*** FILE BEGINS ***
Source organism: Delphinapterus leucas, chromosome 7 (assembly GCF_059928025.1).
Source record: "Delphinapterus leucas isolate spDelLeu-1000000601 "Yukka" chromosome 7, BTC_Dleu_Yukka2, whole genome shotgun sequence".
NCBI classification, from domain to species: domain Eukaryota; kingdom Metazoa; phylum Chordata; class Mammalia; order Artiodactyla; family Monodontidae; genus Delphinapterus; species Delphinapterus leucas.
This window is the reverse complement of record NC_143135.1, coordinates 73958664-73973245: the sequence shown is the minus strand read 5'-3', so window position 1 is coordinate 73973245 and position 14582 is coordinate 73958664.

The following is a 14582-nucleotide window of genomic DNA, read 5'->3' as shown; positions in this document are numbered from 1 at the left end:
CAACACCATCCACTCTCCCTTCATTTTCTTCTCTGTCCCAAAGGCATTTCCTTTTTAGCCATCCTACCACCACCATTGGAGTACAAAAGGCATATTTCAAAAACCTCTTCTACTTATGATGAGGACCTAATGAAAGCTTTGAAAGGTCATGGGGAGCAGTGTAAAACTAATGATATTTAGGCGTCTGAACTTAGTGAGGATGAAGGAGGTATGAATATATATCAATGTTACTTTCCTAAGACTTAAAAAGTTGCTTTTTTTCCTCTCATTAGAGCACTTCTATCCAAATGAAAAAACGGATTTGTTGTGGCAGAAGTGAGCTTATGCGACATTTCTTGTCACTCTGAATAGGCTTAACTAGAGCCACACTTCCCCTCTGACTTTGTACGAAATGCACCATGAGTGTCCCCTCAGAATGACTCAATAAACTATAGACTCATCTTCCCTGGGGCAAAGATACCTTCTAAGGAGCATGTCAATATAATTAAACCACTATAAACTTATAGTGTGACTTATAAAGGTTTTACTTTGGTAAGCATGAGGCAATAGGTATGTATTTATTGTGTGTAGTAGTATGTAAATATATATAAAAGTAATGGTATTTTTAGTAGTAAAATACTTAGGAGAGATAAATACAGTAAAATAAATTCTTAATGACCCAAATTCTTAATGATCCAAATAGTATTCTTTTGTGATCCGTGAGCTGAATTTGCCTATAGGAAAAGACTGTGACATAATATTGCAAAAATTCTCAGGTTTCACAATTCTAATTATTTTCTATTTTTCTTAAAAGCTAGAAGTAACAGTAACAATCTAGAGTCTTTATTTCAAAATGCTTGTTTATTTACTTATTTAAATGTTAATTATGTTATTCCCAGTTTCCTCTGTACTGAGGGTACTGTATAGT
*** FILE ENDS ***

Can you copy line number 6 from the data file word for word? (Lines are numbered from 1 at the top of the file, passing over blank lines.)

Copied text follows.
CAACACCATCCACTCTCCCTTCATTTTCTTCTCTGTCCCAAAGGCATTTCCTTTTTAGCCATCCTACCACCACCATTGGAGTACAAAAGGCATATTTCAAAAACCTCTTCTACTTATGATGAGGACCTAATGAAAGCTTTGAAAGGTCATGGGGAGCAGTGTAAAACTAATGATATTTAGGCGTCTGAACTTAGTGAGGATGAAGGAGGTATGAATATATATCAATGTTACTTTCCTAAGACTTAAAAAGTTGCTTTTTTTCCTCTCATTAGAGCACTTCTATCCAAATGAAAAAACGGATTTGTTGTGGCAGAAGTGAGCTTATGCGACATTTCTTGTCACTCTGAATAGGCTTAACTAGAGCCACACTTCCCCTCTGACTTTGTACGAAATGCACCATGAGTGTCCCCTCAGAATGACTCAATAAACTATAGACTCATCTTCCCTGGGGCAAAGATACCTTCTAAGGAGCATGTCAATATAATTAAACCACTATAAACTTATAGTGTGACTTATAAAGGTTTTACTTTGGTAAGCATGAGGCAATAGGTATGTATTTATTGTGTGTAGTAGTATGTAAATATATATAAAAGTAATGGTATTTTTAGTAGTAAAATACTTAGGAGAGATAAATACAGTAAAATAAATTCTTAATGACCCAAATTCTTAATGATCCAAATAGTATTCTTTTGTGATCCGTGAGCTGAATTTGCCTATAGGAAAAGACTGTGACATAATATTGCAAAAATTCTCAGGTTTCACAATTCTAATTATTTTCTATTTTTCTTAAAAGCTAGAAGTAACAGTAACAATCTAGAGTCTTTATTTCAAAATGCTTGTTTATTTACTTATTTAAATGTTAATTATGTTATTCCCAGTTTCCTCTGTACTGAGGGTACTGTATAGT